Promoting a healthy diet from infancy is important to prevent childhood obesity and the onset of chronic disease.
This is the finding from a study published in the latest issue of Australian and New Zealand Journal of Public Health.
Led by Rebecca Byrne from QUT, the study described quantity and diversity of food and drinks consumed by children aged 12-16 months. "The toddler years are a critical age in the development of long-term food preferences, but this is also the age that autonomy, independence and food fussiness begins," Ms Byrne said.
"Childhood obesity in Australia has doubled since 1986, with about 21% of children aged 2-3 years now classified as overweight or obese. "Liking a nutrient-dense diet that incorporates all five food groups is important, as evidence suggests that food preferences develop at this early age and persist into adulthood.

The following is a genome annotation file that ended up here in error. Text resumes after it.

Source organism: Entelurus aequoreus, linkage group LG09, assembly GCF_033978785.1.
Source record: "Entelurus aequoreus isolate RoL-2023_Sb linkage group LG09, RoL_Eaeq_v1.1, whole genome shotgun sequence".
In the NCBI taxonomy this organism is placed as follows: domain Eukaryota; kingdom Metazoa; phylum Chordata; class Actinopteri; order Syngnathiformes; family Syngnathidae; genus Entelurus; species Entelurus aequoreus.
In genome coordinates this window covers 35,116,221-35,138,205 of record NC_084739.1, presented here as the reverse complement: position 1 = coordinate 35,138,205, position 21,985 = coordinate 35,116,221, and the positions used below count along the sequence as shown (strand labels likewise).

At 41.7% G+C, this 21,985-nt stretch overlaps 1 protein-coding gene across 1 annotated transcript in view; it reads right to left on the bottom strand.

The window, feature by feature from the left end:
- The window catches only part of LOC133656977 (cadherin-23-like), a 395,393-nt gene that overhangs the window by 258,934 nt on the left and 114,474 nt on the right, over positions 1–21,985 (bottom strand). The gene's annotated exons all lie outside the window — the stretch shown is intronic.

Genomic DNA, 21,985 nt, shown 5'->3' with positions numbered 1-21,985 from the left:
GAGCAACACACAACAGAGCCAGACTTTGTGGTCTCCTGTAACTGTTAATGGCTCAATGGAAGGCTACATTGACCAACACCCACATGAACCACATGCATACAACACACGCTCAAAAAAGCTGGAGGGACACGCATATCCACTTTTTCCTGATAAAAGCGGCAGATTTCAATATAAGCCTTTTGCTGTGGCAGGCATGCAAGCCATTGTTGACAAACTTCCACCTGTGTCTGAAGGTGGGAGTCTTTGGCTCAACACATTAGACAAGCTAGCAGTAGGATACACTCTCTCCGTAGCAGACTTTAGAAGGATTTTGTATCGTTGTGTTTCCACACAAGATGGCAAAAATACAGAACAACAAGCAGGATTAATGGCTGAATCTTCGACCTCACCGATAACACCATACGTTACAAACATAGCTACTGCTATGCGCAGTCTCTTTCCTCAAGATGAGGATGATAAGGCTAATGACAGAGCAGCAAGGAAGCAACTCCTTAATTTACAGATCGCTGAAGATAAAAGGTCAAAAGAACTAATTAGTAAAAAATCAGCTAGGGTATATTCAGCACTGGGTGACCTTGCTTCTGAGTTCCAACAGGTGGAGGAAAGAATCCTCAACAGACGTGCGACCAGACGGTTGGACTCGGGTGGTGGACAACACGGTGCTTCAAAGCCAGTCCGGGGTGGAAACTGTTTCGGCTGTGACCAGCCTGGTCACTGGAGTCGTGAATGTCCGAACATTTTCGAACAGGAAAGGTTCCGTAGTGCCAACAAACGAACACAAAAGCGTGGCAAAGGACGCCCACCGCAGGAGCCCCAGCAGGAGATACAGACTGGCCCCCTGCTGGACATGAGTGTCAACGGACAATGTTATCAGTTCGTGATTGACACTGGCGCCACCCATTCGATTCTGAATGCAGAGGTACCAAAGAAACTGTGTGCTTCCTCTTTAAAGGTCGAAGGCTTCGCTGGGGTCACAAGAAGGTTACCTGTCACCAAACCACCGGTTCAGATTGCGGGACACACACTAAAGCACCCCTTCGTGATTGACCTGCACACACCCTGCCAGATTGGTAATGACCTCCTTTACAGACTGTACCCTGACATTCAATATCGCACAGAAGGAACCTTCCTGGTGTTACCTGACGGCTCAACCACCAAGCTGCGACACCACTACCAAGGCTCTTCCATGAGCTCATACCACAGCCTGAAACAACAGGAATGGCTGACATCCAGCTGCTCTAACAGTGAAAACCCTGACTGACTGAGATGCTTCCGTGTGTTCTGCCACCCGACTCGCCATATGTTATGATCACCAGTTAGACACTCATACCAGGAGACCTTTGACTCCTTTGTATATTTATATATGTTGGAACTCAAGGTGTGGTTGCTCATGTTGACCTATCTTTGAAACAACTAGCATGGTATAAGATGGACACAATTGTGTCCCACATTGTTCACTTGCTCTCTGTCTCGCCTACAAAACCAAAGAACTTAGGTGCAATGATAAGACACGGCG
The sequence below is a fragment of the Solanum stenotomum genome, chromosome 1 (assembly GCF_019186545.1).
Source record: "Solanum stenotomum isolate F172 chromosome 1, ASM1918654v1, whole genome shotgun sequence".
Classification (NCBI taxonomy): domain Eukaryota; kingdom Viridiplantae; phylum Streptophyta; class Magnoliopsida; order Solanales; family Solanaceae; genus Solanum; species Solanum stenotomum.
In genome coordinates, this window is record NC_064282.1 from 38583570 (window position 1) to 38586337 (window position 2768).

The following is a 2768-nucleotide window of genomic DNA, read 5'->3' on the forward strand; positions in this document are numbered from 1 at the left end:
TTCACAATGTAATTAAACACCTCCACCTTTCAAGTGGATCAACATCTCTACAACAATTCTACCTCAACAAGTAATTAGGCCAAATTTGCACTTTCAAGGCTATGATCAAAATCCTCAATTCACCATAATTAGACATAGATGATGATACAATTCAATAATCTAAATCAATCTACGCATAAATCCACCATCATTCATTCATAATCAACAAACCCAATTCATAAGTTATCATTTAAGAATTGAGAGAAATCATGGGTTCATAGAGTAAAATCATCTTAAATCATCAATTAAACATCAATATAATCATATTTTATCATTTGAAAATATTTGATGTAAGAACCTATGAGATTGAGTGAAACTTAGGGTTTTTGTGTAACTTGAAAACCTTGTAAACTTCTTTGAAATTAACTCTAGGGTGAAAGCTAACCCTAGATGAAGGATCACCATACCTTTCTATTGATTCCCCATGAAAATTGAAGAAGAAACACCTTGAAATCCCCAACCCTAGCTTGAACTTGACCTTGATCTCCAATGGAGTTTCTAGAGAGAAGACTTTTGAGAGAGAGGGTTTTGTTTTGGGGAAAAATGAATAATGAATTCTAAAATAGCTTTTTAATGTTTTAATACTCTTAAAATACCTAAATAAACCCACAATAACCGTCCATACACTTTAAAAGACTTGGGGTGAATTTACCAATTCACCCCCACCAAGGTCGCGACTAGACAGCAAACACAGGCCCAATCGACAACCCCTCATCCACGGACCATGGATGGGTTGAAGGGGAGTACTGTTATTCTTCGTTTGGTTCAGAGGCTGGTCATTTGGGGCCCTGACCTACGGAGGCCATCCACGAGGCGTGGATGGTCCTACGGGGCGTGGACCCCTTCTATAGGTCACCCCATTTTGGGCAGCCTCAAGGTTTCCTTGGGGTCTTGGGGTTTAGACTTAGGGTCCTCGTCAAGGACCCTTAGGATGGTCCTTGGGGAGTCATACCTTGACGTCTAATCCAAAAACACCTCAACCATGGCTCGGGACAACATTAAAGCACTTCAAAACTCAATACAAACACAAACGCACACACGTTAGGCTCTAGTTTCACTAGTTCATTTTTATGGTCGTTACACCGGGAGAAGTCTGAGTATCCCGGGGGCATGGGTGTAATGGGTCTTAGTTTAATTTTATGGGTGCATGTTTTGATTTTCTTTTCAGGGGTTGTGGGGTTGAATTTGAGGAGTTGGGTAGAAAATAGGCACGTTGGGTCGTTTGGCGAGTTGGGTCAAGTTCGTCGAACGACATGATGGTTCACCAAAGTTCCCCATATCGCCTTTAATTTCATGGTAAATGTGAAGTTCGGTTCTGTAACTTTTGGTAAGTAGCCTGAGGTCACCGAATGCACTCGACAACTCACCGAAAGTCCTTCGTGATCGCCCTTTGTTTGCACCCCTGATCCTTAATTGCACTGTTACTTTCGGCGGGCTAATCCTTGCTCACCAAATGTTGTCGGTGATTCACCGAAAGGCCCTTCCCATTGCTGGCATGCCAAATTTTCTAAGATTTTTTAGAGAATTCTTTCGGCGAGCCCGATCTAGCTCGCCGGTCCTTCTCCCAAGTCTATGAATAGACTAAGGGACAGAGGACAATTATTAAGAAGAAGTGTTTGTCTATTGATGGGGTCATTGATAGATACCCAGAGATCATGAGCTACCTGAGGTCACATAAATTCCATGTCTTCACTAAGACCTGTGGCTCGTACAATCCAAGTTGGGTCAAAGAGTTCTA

"Iron deficiency also remains an issue for toddlers in both developed and developing countries.
"Although most toddlers were consuming a diverse diet, the amount and type of meat or meat alternatives was poor. Almost all children were consuming foods we would consider completely unnecessary at this age, such as sweet biscuits."